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Your guide to digital asset management.
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Learn how Galleries, Libraries, Archives and Museums (GLAMs) benefit from Digital Asset Management
I’ve made some hay before about how important it is to get buy-in from various stakeholders in your organization before implementing a digital asset management solution. Seriously, folks, it is important.
And one group you might not think you need that much input from is IT. But, their insight and technological prowess is definitely valuable when considering a digital asset management solution for your organization.
What are the top 5 things IT needs to know to help ensure success? Let’s take a look.
You might be tempted pull a Maria and shout from the mountaintop, “4 million terabytes of pictures – a never ending avalanche of assets!!”
Top 5 Things IT Needs to Know for a Successful Digital Asset Management ImplementationAnd, yes, it’s good to know you have 4 “million” terabytes (going to assume you’re not the NSA and round that down to 4TB), but what’s also important to know, in addition to the physical space required, is the number of assets you have. Do you have 4 huge movie files that are a terabyte each, or do you have 400,000 files, or varying sizes?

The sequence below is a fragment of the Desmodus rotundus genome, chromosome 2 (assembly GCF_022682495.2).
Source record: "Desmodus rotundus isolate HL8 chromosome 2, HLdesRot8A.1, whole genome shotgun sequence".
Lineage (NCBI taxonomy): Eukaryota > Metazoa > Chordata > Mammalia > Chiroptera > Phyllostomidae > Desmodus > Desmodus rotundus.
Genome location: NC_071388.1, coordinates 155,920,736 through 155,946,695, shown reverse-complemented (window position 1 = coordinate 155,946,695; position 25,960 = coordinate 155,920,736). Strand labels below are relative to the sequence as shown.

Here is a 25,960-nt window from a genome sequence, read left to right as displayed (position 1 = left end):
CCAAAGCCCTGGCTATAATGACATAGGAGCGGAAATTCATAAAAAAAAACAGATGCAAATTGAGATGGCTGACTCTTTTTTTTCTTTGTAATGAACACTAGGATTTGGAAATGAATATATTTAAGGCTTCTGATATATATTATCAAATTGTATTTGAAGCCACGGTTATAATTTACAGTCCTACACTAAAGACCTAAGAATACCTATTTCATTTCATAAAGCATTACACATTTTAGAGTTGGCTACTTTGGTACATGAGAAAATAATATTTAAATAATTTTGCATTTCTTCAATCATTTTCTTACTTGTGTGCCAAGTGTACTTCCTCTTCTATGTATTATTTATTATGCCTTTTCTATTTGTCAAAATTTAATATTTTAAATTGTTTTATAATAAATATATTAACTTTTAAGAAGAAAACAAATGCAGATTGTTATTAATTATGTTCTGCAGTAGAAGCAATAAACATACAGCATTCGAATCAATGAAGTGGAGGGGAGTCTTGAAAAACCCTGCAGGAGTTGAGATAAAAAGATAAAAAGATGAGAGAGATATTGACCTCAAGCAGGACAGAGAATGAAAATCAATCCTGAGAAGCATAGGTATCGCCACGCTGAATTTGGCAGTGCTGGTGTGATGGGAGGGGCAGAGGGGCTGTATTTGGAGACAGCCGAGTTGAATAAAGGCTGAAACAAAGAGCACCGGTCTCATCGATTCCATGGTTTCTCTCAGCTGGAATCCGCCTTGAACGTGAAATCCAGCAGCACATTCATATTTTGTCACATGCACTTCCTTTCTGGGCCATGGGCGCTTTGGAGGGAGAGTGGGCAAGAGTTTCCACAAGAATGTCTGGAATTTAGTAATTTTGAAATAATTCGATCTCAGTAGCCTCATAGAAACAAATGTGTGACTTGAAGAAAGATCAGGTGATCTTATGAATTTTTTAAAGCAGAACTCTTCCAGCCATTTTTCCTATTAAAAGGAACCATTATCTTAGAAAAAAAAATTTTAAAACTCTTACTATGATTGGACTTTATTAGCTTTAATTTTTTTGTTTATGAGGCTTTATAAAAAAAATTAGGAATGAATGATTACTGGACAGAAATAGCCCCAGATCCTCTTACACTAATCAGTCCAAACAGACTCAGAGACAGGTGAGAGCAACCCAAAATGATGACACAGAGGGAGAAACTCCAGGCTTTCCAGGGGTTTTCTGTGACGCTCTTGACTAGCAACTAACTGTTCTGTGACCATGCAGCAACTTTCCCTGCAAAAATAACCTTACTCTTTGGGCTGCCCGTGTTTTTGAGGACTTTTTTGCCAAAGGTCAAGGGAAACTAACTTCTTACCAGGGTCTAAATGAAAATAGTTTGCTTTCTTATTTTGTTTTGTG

Knowing how many files you have now, and how many you typically add or acquire per year, helps IT (and your DAM provider) plan for near-term and long-term capacity. Digital asset management for 20,000 assets requires less processing and database power than a DAM solution that catalogs 1,000,000 assets each year.
Finding out the number of assets in your system is generally pretty easy. Go to the “root” top-level folder that holds all of your assets and get properties/info on the folder. It may take awhile to figure out the magic number, but after some serious churning and processing, you should now how many assets are within your system. Since this process can take some time, it’s better to do this directly on the file server (if applicable) instead of remotely.
IT also needs to know what types of file formats will be managed with DAM. Yes, let’s start with the obvious – photos. But what else? Are you going to catalog video? Most digital asset management solutions include support for plenty of file types. Maybe the accounting department wants to catalog their PDFs – and possibly coordinate budget documents with marketing (bonus points with upper-management if you facilitate that tie-in).